TORONTO (May 2) — The telephone rang in Darryl Sittler’s midtown–Toronto home just after 11 o’clock this morning. On the other end was Patrick Kelly, son of Maple Leafs legend Red Kelly. Patrick had solemn news.
“He told me Red had died and wanted me to be the first [non–family] person to know about it,” said Darryl when I spoke with him late this afternoon. “He mentioned how much respect Red had for me when I played for him with the Leafs; then in the ensuing years when we’d bump into each other at hockey events. Well, I’ve been fortunate to have a fair number of honors in my life. But, that phone call ranks with any of them.”
Kelly was two months and one week shy of his 92nd birthday when he passed away. At the time of his death, he was the second–oldest surviving member of the Maple Leafs — to Howie Meeker, who also played for and coached the team. Meeker will be 95½ years of age on Saturday. The distinction of second–oldest now falls to George Armstrong, who captained the Leafs to their four Stanley Cup titles in the 60’s. The Chief, as Armstrong is known, will be 89 on July 6. Sittler has a lengthy connection to both men. As a National Hockey League rookie in 1970–71, he played with Armstrong during the latter’s final NHL season. And, Kelly coached Sittler for four seasons: 1973–74 to 1976–77. During that time, Sittler became the most–prolific skater in Leafs history; the first to record 100 points in a season. Kelly was behind the Toronto bench on Feb. 7, 1976 when Sittler erupted for six goals and four assists against Boston — his 10 points still a league record for one match. And, on Apr. 22, 1976 when Sittler scored five goals against Philadelphia in the Stanley Cup quarterfinals to tie a playoff mark that remains intact. Both games were played at Maple Leaf Gardens.
RED KELLY (LEFT) AND DARRYL SITTLER IN 1973–74, KELLY’S FIRST SEASON AS LEAFS COACH.
The latter event occurred famously after Kelly had strung a large pyramid from the ceiling of the home dressing room at the Gardens, believing it to emit powers that would allow the Leafs to avoid elimination in Game 6 of the series. Sittler placed his stick under the contraption and scored five goals on Hall–of–Fame netminder (and ex–Leafs teammate) Bernie Parent, as Toronto prevailed 8–5. For the better part of 72 hours, Pyramid Power evolved into a mania around Toronto; fans hopeful that another encounter with its mystic capacity would enable the Leafs to win Game 7 at the Philadelphia Spectrum. “It was our pyramids against Kate Smith singing God Bless America,” Sittler recalled. “Unfortunately, Kate was the winner in Game 7 (a 7–3 Flyers victory). But, Pyramid Power sure made its mark around Toronto in those few days. Even now, it’s hard for me to go anywhere without a fan coming up and reminding me about it. They were good times.”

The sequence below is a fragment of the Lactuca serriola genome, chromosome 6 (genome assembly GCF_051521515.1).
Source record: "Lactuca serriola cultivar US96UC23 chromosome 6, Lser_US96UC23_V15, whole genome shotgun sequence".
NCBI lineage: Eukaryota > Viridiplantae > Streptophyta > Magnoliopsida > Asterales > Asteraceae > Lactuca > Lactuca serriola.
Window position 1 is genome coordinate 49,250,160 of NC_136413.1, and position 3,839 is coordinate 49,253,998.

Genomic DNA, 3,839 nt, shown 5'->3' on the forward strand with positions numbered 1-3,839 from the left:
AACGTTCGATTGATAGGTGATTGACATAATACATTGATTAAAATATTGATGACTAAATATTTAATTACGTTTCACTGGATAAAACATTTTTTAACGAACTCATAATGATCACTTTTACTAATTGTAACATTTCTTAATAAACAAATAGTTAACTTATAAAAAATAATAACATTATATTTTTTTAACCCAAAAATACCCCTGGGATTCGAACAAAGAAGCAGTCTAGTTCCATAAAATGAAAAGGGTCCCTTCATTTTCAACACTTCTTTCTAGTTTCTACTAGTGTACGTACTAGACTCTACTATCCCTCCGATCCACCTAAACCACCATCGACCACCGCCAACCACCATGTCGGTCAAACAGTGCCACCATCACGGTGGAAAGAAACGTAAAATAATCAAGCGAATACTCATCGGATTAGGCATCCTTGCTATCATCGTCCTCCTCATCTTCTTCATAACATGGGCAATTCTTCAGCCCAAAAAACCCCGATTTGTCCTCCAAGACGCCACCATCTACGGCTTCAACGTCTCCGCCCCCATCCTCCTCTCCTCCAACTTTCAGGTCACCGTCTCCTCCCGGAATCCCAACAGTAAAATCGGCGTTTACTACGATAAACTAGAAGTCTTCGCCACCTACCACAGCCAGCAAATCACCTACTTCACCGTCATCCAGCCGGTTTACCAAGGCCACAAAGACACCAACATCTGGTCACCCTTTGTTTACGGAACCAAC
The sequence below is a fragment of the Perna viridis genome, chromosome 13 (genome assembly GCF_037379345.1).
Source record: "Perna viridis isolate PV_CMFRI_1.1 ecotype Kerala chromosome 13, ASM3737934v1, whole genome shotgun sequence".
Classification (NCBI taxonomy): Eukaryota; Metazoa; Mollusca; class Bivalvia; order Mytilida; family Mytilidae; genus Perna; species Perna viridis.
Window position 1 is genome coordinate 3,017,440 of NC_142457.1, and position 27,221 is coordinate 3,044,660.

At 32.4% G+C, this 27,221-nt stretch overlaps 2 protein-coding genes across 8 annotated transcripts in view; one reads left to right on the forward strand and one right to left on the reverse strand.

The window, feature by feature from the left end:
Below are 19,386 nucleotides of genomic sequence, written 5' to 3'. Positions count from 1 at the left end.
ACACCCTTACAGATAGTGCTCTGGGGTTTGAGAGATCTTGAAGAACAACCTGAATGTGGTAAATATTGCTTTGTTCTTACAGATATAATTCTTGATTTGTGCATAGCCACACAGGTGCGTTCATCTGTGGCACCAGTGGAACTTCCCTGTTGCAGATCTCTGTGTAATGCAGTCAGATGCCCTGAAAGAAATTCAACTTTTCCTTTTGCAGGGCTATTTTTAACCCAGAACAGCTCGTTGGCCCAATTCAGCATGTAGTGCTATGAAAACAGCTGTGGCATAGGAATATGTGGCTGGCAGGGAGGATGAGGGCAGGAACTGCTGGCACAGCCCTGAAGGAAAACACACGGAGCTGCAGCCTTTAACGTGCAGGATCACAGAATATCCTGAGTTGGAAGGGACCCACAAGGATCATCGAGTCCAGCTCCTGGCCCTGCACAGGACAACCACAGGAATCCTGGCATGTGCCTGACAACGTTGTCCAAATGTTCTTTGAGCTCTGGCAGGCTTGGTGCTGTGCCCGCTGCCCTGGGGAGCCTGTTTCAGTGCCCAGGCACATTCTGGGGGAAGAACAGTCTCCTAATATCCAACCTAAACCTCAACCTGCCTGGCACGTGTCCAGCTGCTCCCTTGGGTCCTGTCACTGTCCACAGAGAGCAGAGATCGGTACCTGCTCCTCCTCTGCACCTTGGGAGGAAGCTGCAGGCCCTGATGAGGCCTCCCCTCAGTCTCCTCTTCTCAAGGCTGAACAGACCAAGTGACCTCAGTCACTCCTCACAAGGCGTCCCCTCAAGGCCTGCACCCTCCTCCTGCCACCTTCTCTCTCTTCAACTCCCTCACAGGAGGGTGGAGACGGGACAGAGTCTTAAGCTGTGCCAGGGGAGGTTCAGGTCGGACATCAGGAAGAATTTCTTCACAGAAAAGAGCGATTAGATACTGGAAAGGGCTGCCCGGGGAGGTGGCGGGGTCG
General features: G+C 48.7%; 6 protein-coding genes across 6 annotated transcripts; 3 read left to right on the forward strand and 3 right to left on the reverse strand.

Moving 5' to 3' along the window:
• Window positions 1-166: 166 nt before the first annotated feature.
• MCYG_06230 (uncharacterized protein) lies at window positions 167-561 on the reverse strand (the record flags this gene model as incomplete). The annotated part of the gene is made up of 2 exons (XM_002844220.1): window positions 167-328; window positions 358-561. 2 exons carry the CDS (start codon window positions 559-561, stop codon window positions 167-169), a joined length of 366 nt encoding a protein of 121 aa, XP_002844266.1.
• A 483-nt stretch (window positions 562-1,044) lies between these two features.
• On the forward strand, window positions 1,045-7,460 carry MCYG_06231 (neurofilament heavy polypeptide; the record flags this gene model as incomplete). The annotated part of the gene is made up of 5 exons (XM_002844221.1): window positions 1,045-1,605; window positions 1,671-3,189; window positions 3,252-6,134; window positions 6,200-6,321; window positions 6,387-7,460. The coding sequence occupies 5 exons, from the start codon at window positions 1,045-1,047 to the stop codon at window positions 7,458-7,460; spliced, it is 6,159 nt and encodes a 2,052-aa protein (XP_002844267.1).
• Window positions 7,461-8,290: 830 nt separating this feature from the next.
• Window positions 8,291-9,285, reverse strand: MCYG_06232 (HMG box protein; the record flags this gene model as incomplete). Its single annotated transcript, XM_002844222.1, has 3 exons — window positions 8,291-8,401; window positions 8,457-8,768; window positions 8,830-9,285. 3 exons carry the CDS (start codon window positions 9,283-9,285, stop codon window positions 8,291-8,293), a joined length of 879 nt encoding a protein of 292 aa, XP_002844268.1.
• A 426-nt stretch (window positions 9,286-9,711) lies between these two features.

Kelly was also responsible for arguably the greatest forward combination in modern Leafs history. With Lanny McDonald still foundering in his third Toronto season, Kelly teamed him with Sittler and left–winger Errol Thompson. The electrifying forward unit terrorized rival goalies in the second half of the 1975–76 schedule, finishing with 121 goals and 273 points. Sittler scored 41 times and became the first Leaf to record 100 points. McDonald had 37 goals and 93 points (49 more than the previous year). And, Thompson led the unit with 43 goals. “Me and Lanny just clicked from the outset and became best friends,” Sittler recalled. “When I found out Red had died, I phoned Lanny, but he was on a plane [to Toronto]. Ardell (Lanny’s wife) told him of Red’s passing and I spoke to Lanny when he arrived. We both loved Red very much… but maybe no one more than Lanny. He and Ardell named their first child (a daughter) Andra after Red’s wife.”
DARRYL SITTLER SCORES ONE OF SIX GOALS ON BOSTON’S DAVE REECE DURING AN 11–4 LEAFS VICTORY AT THE GARDENS ON FEB. 7, 1976. HE ADDED FOUR ASSISTS FOR A RECORD 10 POINTS.
Given his remarkable versatility, Kelly may be the best all–round player in NHL annals. As a defenseman with the Detroit Red Wings (1947–60), he won four Stanley Cups and became the first recipient of the James Norris Memorial Trophy. When he joined the Leafs for the 1960–61 season, coach Punch Imlach converted him to forward; Kelly centering a line with Frank Mahovlich and Bob Nevin. Mahovlich scored 48 goals, which stood as a Leafs record for more than two decades, until Rick Vaive struck for 54 in 1981–82. Kelly won four more Cups with the Blue and White, retiring after the 1967 championship to become coach of the expansion Los Angeles Kings. He later coached the Pittsburgh Penguins (1969–73) before re–joining the Maple Leafs.
“I was very fortunate to have John McLellan and Red Kelly as coaches early in my career,” said Sittler, now 68. “Both were kind, patient men. I had great respect for Red. He treated me very well as a player and gave me lots of responsibility on the ice. My career with the Leafs really took off with him as coach. More importantly, though, I’ll remember Red as a family man; a husband and a father. He is one of the truly classiest people I’ve ever known. We maintained a wonderful relationship right through his final years. I’ll always remember being with Red and his wife in Los Angeles when the NHL announced its top 100 players of all time (January 2017). And, when we celebrated additions to Legends Row, outside [Scotiabank Arena].
“I’ll forever be proud to have called him a friend. A really true friend.”
A GATHERING OF LEAF GREATS AT LEGENDS ROW OUTSIDE SCORIABANK ARENA ON OCT. 5, 2017. FRONT ROW, LEFT–TO–RIGHT: DARRYL SITTLER, JOHNNY BOWER, DAVE KEON. BACK ROW: FRANK MAHOVLICH, RED KELLY, WENDEL CLARK.